How can we support innovation?


Yesterday, I wrote this post.  It expressed my frustration over the challenge of being creative and innovative within a large education corporation.  It is OK to complain, but after that, what do you do?  First, the post:

The Death of Innovation

 I write this post because it has to be written.  It will not be inspiring, but I hope it is a bit of a cautionary tale.
There is a real danger in working for a big institution, especially when that institution is a school board.  Educators should encourage innovation, risk-taking and creative thinking.  What happens when the leadership of a school board loses sight of what an educator is challenged to do?

There is always a risk when a small group of people gather power onto themselves and try then to manage a large school district.  They run the risk of closing out dissenting voices and become used to expecting no opposition to their opinions. Their perspectives become narrow and informed by a very narrow base.  They lose sight of the risks and challenges that are so important to be on the cutting edge in the field.

I remember reading Steve Jobs‘ biography.  For me I was most intrigued by the story of Applewithout Steve Jobs.  The company lost sight of its mission and what made them cutting edge.  They began a long slow decline that only stopped when Jobs returned and made radical changes to the corporation.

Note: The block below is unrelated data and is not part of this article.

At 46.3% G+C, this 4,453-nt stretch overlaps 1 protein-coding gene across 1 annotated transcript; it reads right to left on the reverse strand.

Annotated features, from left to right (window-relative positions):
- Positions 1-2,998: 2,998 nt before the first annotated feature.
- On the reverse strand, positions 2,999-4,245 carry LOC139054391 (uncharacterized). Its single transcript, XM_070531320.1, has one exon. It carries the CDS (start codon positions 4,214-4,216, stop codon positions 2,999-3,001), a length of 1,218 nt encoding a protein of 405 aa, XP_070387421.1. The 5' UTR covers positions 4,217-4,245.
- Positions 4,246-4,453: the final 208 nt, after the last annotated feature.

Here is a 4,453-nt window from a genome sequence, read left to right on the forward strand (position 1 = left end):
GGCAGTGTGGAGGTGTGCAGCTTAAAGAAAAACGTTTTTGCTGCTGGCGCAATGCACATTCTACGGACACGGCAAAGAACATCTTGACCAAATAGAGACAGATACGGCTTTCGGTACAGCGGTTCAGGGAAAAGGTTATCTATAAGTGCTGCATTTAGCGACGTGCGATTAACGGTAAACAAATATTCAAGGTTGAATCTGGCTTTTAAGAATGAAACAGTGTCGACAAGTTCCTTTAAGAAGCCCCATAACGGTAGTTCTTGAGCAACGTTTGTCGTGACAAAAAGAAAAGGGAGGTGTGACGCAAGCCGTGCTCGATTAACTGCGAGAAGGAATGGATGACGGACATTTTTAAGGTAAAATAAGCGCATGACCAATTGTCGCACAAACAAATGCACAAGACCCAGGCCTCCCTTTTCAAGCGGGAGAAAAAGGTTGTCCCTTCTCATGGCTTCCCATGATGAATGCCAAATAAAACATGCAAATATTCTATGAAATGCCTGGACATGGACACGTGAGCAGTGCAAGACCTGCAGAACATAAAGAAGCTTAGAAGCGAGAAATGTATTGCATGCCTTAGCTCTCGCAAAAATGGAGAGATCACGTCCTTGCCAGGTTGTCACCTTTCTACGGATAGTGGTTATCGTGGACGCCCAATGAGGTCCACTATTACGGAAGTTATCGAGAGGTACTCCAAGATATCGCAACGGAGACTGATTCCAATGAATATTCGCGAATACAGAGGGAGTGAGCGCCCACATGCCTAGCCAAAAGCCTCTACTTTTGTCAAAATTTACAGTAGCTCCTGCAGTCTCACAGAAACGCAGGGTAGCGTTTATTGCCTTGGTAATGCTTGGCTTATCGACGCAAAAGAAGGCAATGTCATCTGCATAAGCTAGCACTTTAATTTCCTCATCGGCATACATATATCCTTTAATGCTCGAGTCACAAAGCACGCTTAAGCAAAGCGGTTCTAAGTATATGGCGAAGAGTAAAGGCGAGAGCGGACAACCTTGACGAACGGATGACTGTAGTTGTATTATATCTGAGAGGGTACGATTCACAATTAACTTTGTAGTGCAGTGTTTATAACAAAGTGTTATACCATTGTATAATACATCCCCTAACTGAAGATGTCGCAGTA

I believe that all large organizations need to be wary of this.  Large organizations can become complacent and depend too much on the advice of a small group of people.  Organizations begin to be motivated by self-preservation, locking out any ideas that do not fit within their narrow view of the world.

This is an extremely dangerous situation for an organization.  It leads to the death of innovation within the board.  When ideas like 1:1 implementation or innovative forms of fundraising are discouraged you have to wonder what other good ideas are dying around the board table.

I am not sure how to fix a difficult decline in the ability of an organization to innovate, but I do think an organization has to learn again how to take risks and how to accept and welcome dissenting voices.  It has to learn to take away the fear of stepping up and offering something new that might not fit into their corporate vision.

I am sure this is a common problem, many organizations face this.  When it is an educational organization it is imperative that something be done.  Our primary job is the education of children. We can’t be effective and innovative in a culture that discourages change.

Ok, so what now?  once you get over your own frustration what do you do?
I remember years ago talking to Mexican farmers about their frustrations with NAFTA and their inability to compete with cheap American corn.  One solution that was considered at the time was the development of local economic ‘hubs’ where local producers would supply food in exchange for the local goods they needed.  I don’t know if this model ever succeeded, but fifteen years later I still remember it.  It was an innovative economic solution to a huge problem for local farmers.
Maybe the best we can do is look after our own school, our own students, staff and parents.  Try not to worry about the mammoth organization we all work for and do what is best for our own community.  Maybe it’s impossible to be creative as a large organization.
It would be interesting to hear what people think, maybe a #satchat topic?

Leave a Reply

Fill in your details below or click an icon to log in: Logo

You are commenting using your account. Log Out /  Change )

Facebook photo

You are commenting using your Facebook account. Log Out /  Change )

Connecting to %s